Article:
Teachers as Parents, Professionals, and Employees:Juggling the Roles
IntroductionTeachers, who are also parents with children in the same school or school board, face difficult professional juggling acts. Teachers play a number of different roles within the system. These roles are not always compatible.
Teachers as Parent Advocates
It is important to advocate on behalf of one’s child. It is frustrating to see your child struggle, or to see the school system make a decision you feel adversely affects your child. However, it is crucial for the teacher in this position to be aware of their roles as a member of the teaching profession, as a member of ETFO, and as an employee of the school board. As an advocate for your child, make sure your actions do not compromise your other roles.
Teachers as Professionals
Teachers are expected to follow a code of ethics. In particular, they should be aware of their obligations under the Teaching Profession Act. Section 18 (1) (b) of the Regulation under the Act provides that:
A member shall:on making an adverse report on another member, furnish him* with a written statement of the report at the earliest possible time and not later than three days after making the report.
It would be unacceptable for a member of the profession to make an adverse report to an administrator of his or her child’s school about the child’s teacher, unless there is compliance with s.18 (1)(b).
The teacher would be required to put the report in writing and provide a copy of that report to the child’s teacher within 72 hours. Failure to comply with this expectation could result in a complaint to the member’s affiliate and possible sanctions. The one exception to this requirement would be if the negative report related to an allegation of sexual misconduct involving a student made by a member against another member.
If a teacher publicly criticizes another teacher, any member of the public may file a complaint with the alleging that such comments were “unprofessional”. Also, public comments about teachers, or anyone else for that matter, must not be defamatory.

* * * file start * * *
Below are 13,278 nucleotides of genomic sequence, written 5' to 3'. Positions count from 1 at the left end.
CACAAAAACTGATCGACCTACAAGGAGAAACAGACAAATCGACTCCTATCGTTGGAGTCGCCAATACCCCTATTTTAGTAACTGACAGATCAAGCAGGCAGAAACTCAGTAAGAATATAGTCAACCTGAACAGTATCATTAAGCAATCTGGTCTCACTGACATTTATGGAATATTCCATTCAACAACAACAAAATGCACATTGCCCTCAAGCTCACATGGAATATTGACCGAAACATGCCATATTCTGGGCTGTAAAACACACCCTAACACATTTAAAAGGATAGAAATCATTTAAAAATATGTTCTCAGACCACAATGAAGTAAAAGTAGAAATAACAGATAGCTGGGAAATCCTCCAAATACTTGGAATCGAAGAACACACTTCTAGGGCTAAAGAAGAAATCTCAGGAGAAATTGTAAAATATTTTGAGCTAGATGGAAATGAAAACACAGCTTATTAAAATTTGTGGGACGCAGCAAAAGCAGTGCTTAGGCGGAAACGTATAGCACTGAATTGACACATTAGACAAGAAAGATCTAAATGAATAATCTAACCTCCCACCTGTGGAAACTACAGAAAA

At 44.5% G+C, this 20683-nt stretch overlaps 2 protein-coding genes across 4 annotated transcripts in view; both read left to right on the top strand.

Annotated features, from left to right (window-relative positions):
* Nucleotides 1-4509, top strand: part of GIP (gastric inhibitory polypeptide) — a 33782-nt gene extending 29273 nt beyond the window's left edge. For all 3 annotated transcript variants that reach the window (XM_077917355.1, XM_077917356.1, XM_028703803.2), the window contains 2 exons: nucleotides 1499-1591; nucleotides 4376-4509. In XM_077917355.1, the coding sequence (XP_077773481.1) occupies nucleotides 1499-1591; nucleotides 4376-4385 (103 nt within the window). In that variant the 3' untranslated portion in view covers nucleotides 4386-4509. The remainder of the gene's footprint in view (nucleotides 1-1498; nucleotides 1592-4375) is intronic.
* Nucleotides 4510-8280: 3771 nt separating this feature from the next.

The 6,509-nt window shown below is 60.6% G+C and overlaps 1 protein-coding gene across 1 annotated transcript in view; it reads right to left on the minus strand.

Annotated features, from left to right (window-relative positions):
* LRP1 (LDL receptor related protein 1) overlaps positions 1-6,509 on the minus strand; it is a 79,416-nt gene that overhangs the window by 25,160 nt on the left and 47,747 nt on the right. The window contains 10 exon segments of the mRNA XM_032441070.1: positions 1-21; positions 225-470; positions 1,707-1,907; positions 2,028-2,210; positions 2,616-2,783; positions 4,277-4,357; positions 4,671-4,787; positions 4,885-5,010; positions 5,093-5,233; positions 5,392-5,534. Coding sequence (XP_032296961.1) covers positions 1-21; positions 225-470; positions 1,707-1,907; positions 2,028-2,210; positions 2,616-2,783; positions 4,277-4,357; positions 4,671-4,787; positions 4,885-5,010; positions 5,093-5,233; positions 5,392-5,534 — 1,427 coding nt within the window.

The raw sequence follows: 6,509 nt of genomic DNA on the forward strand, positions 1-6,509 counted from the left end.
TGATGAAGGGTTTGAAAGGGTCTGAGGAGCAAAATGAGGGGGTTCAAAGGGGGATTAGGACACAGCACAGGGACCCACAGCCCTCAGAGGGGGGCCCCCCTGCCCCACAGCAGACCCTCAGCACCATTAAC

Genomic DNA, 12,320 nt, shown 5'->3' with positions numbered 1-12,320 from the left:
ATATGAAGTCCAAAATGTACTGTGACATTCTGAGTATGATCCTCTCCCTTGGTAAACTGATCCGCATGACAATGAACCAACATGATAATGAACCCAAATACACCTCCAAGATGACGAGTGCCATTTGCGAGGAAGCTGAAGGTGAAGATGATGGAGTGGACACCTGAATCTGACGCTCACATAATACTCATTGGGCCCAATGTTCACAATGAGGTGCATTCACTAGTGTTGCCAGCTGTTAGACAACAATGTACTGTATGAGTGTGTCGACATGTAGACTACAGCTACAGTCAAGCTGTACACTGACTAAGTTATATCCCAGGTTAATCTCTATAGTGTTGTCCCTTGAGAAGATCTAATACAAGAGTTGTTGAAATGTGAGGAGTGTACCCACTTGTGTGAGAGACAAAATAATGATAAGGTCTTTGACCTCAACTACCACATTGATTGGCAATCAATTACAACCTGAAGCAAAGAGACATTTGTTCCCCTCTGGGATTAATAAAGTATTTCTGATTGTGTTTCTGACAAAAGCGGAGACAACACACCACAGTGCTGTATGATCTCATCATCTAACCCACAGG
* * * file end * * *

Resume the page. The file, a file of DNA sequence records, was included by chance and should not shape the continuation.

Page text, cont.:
Teachers as Employees
As employees of the board, teachers have the right to complain about breaches of the collective agreement. Avenues to explore a resolution are set out in the collective agreement. These activities are directly related to the employment relationship between the employee and the employer.
Teachers should be cautious about taking part in community action against their employer on issues that involve their child’s education. For example, if the school board made a decision about staffing or school closure that the teacher was not happy with because of a perceived impact on his or her child, the teacher would have to be cautious about how she or he advocated for change. Participation in such an activity must be professional and appropriate, or the teacher risks being disciplined for “insubordination”.
While teachers have the right to freedom of expression, they must balance this right against their roles as employees.
There are many occasions when teachers are vocal in their opposition to their employers without being insubordinate. For example, during collective bargaining, teachers often participate in collective activities, such as wearing appropriate protest buttons or distributing leaflets, as a part of a union-sponsored protest. Such collective actions are legitimate exercises of the union’s rights.
It is rare that teachers would be disciplined for such collective activity. The same is not true for highly critical public statements instigated by a teacher without union sanction, or advice from Professional Relations Services.
Points to Remember
Teachers who find themselves in difficulty because of their competing roles should remember the following:
Members are advised to consult their Local President or Professional Relations staff in Protective Services at 416-962-3836 or 1-888-838-3836 for additional information.